5 Questions for a Big Event Weekend: UFC 101 and WEC 42

By Jake Rossen Aug 8, 2009

If you don’t get answers to these questions by 1 a.m. on Monday morning, call and ask for a refund from your cable company. I’m sure they’ll understand.

Anderson Silva can deal with Forrest Griffin’s striking. But can he deal with his size?

Stranger things and all that, but it is unlikely the muscular striking style of Forrest Griffin will prove to be much of an issue for Anderson Silva, who practices muay Thai like it’s his religion. If this becomes a kickboxing match, Griffin will find himself having lots of time to learn what brand and wattage of bulb the house lights use.

But if he can bully Silva into the fence and force the middleweight champion into wasting energy in scrambles, carrying Griffin’s weight, he may find himself on the proper end of a decision. Silva is not a small 185 lb. athlete, but Griffin -- who has actually seen a scale hit 250 lbs. more than once in his life -- is more mechanically dense. Size matters.

Can Miguel Torres pick up where Urijah Faber left off?

For a promotion still struggling to adopt an identity even after UFC parent company Zuffa ran off with it, Urijah Faber was as good as the flannel guy on the Bounty towels: marketable, talented, and dominant. Then Mike Thomas Brown happened.

While a solid ratings attraction for the Versus network, the WEC has yet to find itself in a position to begin a premium pay-television attack. Their focus on lighter-weight fighters has led to lighter-weight attention. Riding a 17-fight winning streak and able to corral the Spanish-language market, Miguel Torres -- who fights Brian Bowles on Sunday -- will either take over Faber’s responsibilities as figurehead or cement the idea that the general public just doesn’t care about the small guys.

Will UFC 100’s record business offer residual success?

Per Dave Meltzer’s Wrestling Observer, the pay-television take of July 11’s UFC 100 event might be in the neighborhood of 1.7 million buys. If true, it would incinerate previous totals and prompt both boxing and professional wrestling to begin staring sheepishly at their loafers.

What we should find out with the eventual business results of 101 is whether a percentage of customers who had never purchased a UFC event prior to the anniversary show will want to stick around. If this card is able to pull off an impressive number despite a lack of high-caliber drawing power, Dana White’s proposition of global domination will seem increasingly less far-fetched.

Can Javier Vazquez become a 145 lb. threat -- again?

Celebrated for gutting out a 2003 war against Alberto Crane after tearing his ACL early in the fight, Javier Vazquez left fighting because of too much pain and too little reward. A 2009 comeback hasn’t made up for much: opponent Din Thomas dropped out of a June show, and in July Vazquez got a call telling him a bout with LC Davis was scrapped along with Affliction’s entire promotional franchise.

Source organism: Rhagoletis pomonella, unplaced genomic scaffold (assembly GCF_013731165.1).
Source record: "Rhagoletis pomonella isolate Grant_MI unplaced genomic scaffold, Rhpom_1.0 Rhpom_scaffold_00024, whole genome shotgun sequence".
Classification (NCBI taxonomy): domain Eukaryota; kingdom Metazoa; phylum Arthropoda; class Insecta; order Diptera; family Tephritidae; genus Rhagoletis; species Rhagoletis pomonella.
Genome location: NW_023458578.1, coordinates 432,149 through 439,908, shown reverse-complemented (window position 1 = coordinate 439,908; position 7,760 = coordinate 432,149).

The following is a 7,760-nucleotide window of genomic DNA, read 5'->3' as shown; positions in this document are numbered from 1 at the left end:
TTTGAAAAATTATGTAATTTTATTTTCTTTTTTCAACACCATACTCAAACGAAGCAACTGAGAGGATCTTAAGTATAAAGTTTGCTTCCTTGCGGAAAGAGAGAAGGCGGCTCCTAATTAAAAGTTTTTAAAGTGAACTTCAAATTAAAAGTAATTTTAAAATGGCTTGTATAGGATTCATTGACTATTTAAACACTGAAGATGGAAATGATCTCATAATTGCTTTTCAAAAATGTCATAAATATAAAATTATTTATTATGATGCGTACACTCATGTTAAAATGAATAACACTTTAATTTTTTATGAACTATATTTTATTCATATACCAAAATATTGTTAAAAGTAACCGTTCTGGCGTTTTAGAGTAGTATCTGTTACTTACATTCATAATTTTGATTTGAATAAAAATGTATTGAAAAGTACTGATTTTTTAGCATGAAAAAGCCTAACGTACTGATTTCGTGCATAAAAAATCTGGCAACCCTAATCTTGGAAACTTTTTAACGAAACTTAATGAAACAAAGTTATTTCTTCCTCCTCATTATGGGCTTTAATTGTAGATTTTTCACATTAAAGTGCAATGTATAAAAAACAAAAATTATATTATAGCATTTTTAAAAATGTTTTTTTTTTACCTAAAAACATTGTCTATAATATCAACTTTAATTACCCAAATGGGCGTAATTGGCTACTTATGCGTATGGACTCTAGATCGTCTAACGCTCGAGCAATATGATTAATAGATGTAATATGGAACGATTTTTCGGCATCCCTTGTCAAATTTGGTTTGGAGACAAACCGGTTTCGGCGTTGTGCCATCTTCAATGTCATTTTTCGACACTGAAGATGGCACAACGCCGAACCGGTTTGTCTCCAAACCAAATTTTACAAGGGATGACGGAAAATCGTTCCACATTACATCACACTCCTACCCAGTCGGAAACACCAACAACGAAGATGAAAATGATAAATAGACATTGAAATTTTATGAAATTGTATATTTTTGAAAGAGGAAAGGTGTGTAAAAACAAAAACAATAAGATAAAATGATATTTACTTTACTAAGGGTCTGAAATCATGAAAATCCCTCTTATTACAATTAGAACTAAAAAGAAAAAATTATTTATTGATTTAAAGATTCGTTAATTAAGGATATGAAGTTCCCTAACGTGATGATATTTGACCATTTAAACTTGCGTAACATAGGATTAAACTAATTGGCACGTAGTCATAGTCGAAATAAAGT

Now the WEC has picked up the Vazquez/Davis fight intact, and talk will inevitably turn toward whether the jiu-jitsu expert has the tools to pose a threat to that promotion’s deep 145 lb. division.

Is B.J. Penn doing the right thing?

Penn has admitted on repeated occasions that he is the director of his own movie, and that no one has the cache or job description to tell him what to do. Training in Hawaii, he might be the best guy in the room on any given day. Contrast this with Georges St. Pierre, who -- when he wants to wrestle -- climbs into a ring with Rashad Evans.

For Kenny Florian, Penn has traveled to California and enlisted the help of Marv Marinovich, a somewhat infamous strength and conditioning coach to NFL athletes. This follows a round of testing last year with Mackie Shilstone, a world-renowned fitness authority who helped Michael Spinks and Roy Jones Jr. put on proper mass for higher-weight bouts. (Penn elected not to stay in New Orleans under Shilstone’s guidance.)

Whatever you think of his training regimen, “consistent” is not the word that should come immediately to mind. While hiring Marinovich is an interesting addition, you have to wonder if Penn’s thoughts of grandeur -- he has, at various points, wanted to fight Wanderlei Silva and Ken Shamrock -- are up to the task of competing at 155 lbs. and against a man who doesn’t possess the adoptive legacy of a St. Pierre.

The biggest question mark is the one Penn dangles over his own head.
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